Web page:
I look forward to following this foray into 1940, and thanks for the link!  That site is very interesting!

J
5 posts
Mon Jul 01, 24 3:09 PM CST
Florence M wrote:

I have started reading Mrs. Miniver by Jan Struther. It is on my list of the 10 best selling books of 1940. So far it is a very pleasant read. 
I’m not sure which 1940 movie to watch first. Maybe I will see if I can find the 1940 version of Rebecca. 

I’m very much enjoying this study of 1940. Thank you for sharing it. 

The movie of Mrs Miniver is also lovely, but as yet I have not read the book - however, it's on my iPad right now and I shall enjoy it as gDonna begins this study. I love the 40's and am intending to take note of everything shared and see what can be incorporated into our lives.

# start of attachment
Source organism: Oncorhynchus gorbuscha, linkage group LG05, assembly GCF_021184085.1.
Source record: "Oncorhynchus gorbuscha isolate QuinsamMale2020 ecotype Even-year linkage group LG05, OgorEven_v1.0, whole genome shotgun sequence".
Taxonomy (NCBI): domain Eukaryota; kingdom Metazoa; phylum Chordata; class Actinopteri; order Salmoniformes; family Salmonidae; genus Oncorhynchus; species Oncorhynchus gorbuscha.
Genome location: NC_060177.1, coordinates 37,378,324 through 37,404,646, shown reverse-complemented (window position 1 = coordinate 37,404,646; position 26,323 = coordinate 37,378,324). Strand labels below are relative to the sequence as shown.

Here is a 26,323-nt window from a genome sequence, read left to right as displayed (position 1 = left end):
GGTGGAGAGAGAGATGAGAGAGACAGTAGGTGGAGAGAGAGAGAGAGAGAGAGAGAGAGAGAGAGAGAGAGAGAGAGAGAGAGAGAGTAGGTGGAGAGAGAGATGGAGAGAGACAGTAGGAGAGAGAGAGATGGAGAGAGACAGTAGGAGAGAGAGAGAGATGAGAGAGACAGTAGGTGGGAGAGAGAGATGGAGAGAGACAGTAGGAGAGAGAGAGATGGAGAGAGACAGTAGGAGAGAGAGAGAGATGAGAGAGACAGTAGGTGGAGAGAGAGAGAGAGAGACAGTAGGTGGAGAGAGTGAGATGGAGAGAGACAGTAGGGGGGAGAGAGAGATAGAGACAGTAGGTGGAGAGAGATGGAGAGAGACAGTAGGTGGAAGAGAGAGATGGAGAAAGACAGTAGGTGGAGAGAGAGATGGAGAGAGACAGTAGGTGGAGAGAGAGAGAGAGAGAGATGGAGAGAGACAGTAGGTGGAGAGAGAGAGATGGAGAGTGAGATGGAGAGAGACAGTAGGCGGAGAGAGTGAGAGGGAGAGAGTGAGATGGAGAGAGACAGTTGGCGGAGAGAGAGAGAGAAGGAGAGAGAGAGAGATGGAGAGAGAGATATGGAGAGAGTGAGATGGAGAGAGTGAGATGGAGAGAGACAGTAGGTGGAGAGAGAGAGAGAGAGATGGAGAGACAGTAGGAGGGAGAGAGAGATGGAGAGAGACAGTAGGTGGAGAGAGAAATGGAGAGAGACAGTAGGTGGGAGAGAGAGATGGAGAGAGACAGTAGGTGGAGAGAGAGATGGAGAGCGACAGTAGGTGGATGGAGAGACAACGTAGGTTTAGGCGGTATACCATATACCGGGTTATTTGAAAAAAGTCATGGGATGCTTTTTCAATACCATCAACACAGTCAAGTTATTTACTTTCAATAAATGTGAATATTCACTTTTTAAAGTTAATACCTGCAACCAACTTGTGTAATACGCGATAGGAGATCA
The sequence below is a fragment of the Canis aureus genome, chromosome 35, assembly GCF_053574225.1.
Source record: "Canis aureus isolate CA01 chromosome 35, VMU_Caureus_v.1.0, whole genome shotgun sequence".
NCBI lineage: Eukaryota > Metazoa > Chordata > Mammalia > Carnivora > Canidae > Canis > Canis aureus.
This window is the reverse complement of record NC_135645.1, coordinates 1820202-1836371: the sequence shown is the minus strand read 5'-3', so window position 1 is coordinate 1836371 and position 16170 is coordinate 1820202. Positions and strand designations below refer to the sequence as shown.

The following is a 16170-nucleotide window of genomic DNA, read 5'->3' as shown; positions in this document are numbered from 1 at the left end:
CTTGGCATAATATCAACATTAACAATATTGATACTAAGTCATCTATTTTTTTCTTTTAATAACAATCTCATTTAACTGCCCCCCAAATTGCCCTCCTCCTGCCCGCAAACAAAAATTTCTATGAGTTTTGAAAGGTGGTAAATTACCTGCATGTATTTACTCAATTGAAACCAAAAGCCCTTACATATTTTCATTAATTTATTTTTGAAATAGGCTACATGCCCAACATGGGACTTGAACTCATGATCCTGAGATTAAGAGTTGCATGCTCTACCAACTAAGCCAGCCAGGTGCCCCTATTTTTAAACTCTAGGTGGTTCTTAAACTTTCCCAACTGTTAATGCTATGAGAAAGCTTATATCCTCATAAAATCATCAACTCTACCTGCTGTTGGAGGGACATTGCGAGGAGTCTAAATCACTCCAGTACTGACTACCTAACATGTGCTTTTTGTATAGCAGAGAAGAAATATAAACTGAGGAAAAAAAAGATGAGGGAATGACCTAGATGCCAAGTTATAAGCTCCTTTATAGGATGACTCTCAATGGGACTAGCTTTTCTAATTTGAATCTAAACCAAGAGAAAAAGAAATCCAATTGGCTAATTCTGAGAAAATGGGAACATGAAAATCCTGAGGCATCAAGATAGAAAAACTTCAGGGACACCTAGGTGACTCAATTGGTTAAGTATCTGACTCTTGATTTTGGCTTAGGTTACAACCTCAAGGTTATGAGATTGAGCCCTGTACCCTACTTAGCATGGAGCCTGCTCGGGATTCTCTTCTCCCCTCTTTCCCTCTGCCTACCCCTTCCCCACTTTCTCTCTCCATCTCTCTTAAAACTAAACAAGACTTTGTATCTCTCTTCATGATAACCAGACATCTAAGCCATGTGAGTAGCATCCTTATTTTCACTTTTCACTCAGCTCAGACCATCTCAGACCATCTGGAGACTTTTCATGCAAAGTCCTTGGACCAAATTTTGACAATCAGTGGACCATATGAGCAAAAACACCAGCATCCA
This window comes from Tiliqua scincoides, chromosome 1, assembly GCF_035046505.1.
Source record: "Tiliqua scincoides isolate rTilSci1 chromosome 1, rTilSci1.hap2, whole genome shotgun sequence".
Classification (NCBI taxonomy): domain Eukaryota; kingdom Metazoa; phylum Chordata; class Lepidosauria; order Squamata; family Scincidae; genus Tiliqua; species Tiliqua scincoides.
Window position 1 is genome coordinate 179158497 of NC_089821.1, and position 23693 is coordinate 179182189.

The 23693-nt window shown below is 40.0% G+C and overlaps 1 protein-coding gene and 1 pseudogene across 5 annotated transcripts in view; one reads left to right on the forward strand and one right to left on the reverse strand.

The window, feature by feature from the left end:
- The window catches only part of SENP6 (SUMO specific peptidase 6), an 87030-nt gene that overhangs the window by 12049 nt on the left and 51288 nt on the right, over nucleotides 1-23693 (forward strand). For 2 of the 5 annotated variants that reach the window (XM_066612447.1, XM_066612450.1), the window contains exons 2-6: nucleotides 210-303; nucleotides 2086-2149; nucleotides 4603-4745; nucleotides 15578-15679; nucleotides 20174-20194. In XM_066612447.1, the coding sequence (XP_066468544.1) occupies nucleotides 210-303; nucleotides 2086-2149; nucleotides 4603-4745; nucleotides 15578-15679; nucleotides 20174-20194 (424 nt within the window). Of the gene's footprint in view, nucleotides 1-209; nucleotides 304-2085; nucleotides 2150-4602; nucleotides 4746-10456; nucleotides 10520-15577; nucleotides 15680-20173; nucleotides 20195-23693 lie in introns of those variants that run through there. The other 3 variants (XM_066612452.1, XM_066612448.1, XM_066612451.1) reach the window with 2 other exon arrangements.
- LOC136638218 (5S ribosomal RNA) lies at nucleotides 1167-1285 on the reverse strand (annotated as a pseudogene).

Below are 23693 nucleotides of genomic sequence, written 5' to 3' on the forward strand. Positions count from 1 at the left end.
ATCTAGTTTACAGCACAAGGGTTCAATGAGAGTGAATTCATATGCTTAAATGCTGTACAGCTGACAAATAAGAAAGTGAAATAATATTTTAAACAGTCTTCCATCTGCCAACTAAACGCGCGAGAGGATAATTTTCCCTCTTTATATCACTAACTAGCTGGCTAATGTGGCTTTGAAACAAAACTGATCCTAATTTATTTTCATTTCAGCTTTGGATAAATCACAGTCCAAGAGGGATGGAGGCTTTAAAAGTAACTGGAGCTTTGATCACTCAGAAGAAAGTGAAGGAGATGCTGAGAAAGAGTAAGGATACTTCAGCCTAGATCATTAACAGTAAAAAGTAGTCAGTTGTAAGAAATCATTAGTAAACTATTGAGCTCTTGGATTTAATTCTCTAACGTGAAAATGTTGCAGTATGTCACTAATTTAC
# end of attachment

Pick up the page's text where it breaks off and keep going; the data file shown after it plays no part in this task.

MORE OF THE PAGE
L
11 posts
Mon Jul 01, 24 7:42 PM CST

oh Donna!!  A thousand thank yous for doing and sharing another history time. The current news feels as dreadful as the 1940 news does and having something to study is so helpful.  My dad would have been 7 years old then and his mother was a champion at economizing and making do. Hence, the balls of string, package of rubber bands, a few Bobby pins thrown in with the cookies she would mail to me in 1976.  My mother passed in February but I would have been all over her with the clothing questions.  Her mother was a scrimper (solid lower middle class)  in everything except her 3 daughters were dressed to kill!   Mom told me her mother bought her an ($80) junior prom dress (probably $800 now) and I nearly fell over. She told mom not to tell her father so I have the feeling that maybe the maternal parents sent some money. But at age 91 my mother could remember every inch of the gorgeous dress.  

Pondering the small number of undies is icky. Surely the housewife was handwashing stuff at night. Menstruation!!!   And only one nightie,